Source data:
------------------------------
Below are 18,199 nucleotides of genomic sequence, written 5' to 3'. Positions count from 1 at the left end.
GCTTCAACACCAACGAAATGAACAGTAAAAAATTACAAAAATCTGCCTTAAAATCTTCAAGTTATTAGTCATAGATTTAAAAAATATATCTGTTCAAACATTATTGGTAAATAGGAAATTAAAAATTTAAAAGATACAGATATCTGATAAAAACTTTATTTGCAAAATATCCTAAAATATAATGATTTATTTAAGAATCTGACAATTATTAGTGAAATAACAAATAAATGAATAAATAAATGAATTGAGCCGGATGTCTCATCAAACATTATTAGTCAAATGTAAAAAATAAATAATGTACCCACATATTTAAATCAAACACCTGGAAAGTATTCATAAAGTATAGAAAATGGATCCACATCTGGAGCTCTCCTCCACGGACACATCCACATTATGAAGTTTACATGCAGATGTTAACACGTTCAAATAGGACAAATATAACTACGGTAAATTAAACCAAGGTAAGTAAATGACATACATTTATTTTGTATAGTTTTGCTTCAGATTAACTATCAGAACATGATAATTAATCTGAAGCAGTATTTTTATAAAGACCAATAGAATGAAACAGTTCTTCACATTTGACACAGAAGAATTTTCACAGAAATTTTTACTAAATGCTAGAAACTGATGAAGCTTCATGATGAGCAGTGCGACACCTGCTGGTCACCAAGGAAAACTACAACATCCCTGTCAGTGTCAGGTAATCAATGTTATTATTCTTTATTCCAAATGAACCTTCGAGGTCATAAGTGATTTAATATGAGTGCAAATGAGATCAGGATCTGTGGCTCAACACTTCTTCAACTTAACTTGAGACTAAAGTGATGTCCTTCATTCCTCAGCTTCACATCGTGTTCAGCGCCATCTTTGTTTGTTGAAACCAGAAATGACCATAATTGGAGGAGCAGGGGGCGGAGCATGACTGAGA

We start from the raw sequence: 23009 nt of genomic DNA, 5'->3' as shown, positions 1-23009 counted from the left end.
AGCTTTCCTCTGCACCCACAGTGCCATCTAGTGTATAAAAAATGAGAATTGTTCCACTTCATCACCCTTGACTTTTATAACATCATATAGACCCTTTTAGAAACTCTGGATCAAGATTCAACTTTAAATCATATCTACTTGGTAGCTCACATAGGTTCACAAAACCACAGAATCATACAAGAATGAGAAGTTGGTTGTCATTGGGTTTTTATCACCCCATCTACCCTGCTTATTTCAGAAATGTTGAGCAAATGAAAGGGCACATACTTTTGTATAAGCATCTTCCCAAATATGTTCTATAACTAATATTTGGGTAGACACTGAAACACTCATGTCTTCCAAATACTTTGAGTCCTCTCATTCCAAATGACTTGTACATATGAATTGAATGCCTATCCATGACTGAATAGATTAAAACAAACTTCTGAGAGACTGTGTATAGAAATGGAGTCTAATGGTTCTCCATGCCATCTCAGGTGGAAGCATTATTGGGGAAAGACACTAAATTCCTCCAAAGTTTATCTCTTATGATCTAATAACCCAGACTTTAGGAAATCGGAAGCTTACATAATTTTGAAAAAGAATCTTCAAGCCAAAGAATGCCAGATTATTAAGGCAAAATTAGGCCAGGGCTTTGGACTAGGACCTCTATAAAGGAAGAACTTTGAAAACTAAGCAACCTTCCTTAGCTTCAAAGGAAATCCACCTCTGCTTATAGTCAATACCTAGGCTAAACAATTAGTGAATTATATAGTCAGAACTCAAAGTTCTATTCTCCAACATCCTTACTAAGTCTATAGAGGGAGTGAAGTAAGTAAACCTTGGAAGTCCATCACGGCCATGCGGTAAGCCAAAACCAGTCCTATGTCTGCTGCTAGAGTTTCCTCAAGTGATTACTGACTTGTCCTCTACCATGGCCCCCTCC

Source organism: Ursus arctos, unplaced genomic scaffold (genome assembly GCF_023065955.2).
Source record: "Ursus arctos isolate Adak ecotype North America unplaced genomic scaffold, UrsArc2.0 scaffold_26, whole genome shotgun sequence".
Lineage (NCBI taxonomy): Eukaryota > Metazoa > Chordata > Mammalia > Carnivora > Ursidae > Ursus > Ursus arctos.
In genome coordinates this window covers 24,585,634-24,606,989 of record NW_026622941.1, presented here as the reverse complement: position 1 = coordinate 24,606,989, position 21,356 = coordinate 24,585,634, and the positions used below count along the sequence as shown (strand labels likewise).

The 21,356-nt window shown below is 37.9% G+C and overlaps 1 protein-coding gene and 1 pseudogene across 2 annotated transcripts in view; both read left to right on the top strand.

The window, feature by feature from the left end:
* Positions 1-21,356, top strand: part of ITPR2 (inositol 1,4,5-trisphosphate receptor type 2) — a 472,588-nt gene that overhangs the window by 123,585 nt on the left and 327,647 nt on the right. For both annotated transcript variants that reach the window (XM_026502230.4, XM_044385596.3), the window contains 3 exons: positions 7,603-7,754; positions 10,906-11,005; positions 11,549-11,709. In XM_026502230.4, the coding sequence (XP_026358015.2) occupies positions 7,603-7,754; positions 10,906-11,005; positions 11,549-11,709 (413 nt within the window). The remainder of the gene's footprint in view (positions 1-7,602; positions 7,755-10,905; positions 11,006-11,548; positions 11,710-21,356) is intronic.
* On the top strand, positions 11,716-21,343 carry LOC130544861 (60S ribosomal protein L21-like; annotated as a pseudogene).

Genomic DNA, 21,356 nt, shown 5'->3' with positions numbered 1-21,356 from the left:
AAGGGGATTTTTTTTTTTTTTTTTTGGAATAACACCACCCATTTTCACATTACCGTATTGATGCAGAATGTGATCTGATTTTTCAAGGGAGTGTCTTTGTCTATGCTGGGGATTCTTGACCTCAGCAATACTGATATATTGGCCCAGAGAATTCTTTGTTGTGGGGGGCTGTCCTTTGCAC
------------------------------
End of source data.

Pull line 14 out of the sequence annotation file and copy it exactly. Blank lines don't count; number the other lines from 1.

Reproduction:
AAGGGGATTTTTTTTTTTTTTTTTTGGAATAACACCACCCATTTTCACATTACCGTATTGATGCAGAATGTGATCTGATTTTTCAAGGGAGTGTCTTTGTCTATGCTGGGGATTCTTGACCTCAGCAATACTGATATATTGGCCCAGAGAATTCTTTGTTGTGGGGGGCTGTCCTTTGCAC